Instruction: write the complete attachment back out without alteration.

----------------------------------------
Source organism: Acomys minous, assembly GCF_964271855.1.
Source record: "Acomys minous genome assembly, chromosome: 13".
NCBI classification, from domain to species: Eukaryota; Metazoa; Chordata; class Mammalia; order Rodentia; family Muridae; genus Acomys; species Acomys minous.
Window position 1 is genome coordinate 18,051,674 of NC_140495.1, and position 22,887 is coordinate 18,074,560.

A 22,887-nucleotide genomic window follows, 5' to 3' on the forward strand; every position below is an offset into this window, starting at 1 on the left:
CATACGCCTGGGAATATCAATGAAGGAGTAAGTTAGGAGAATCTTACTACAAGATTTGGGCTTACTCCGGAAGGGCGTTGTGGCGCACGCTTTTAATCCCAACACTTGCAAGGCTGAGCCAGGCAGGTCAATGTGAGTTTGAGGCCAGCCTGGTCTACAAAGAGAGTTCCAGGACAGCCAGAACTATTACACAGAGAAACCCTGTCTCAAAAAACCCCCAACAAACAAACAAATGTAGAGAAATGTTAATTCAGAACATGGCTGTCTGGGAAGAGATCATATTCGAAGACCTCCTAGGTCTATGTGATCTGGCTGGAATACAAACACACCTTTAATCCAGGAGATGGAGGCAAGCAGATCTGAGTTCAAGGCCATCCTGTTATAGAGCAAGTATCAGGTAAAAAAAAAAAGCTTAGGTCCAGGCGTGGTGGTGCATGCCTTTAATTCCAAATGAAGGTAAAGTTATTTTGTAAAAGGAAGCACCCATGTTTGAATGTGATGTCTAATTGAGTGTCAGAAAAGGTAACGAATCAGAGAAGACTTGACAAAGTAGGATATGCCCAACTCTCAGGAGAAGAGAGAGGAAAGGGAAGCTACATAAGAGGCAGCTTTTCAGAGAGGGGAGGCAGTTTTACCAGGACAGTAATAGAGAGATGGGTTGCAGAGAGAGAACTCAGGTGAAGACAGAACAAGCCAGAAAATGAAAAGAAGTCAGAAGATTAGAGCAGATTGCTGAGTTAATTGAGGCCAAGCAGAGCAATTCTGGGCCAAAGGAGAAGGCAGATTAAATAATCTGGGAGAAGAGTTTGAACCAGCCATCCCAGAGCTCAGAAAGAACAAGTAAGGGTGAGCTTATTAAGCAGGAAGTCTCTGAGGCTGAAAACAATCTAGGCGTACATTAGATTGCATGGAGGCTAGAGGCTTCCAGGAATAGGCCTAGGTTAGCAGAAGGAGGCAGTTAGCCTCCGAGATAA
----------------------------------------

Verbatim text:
Source organism: Acomys minous, assembly GCF_964271855.1.
Source record: "Acomys minous genome assembly, chromosome: 13".
NCBI classification, from domain to species: Eukaryota; Metazoa; Chordata; class Mammalia; order Rodentia; family Muridae; genus Acomys; species Acomys minous.
Window position 1 is genome coordinate 18,051,674 of NC_140495.1, and position 22,887 is coordinate 18,074,560.

A 22,887-nucleotide genomic window follows, 5' to 3' on the forward strand; every position below is an offset into this window, starting at 1 on the left:
CATACGCCTGGGAATATCAATGAAGGAGTAAGTTAGGAGAATCTTACTACAAGATTTGGGCTTACTCCGGAAGGGCGTTGTGGCGCACGCTTTTAATCCCAACACTTGCAAGGCTGAGCCAGGCAGGTCAATGTGAGTTTGAGGCCAGCCTGGTCTACAAAGAGAGTTCCAGGACAGCCAGAACTATTACACAGAGAAACCCTGTCTCAAAAAACCCCCAACAAACAAACAAATGTAGAGAAATGTTAATTCAGAACATGGCTGTCTGGGAAGAGATCATATTCGAAGACCTCCTAGGTCTATGTGATCTGGCTGGAATACAAACACACCTTTAATCCAGGAGATGGAGGCAAGCAGATCTGAGTTCAAGGCCATCCTGTTATAGAGCAAGTATCAGGTAAAAAAAAAAAGCTTAGGTCCAGGCGTGGTGGTGCATGCCTTTAATTCCAAATGAAGGTAAAGTTATTTTGTAAAAGGAAGCACCCATGTTTGAATGTGATGTCTAATTGAGTGTCAGAAAAGGTAACGAATCAGAGAAGACTTGACAAAGTAGGATATGCCCAACTCTCAGGAGAAGAGAGAGGAAAGGGAAGCTACATAAGAGGCAGCTTTTCAGAGAGGGGAGGCAGTTTTACCAGGACAGTAATAGAGAGATGGGTTGCAGAGAGAGAACTCAGGTGAAGACAGAACAAGCCAGAAAATGAAAAGAAGTCAGAAGATTAGAGCAGATTGCTGAGTTAATTGAGGCCAAGCAGAGCAATTCTGGGCCAAAGGAGAAGGCAGATTAAATAATCTGGGAGAAGAGTTTGAACCAGCCATCCCAGAGCTCAGAAAGAACAAGTAAGGGTGAGCTTATTAAGCAGGAAGTCTCTGAGGCTGAAAACAATCTAGGCGTACATTAGATTGCATGGAGGCTAGAGGCTTCCAGGAATAGGCCTAGGTTAGCAGAAGGAGGCAGTTAGCCTCCGAGATAA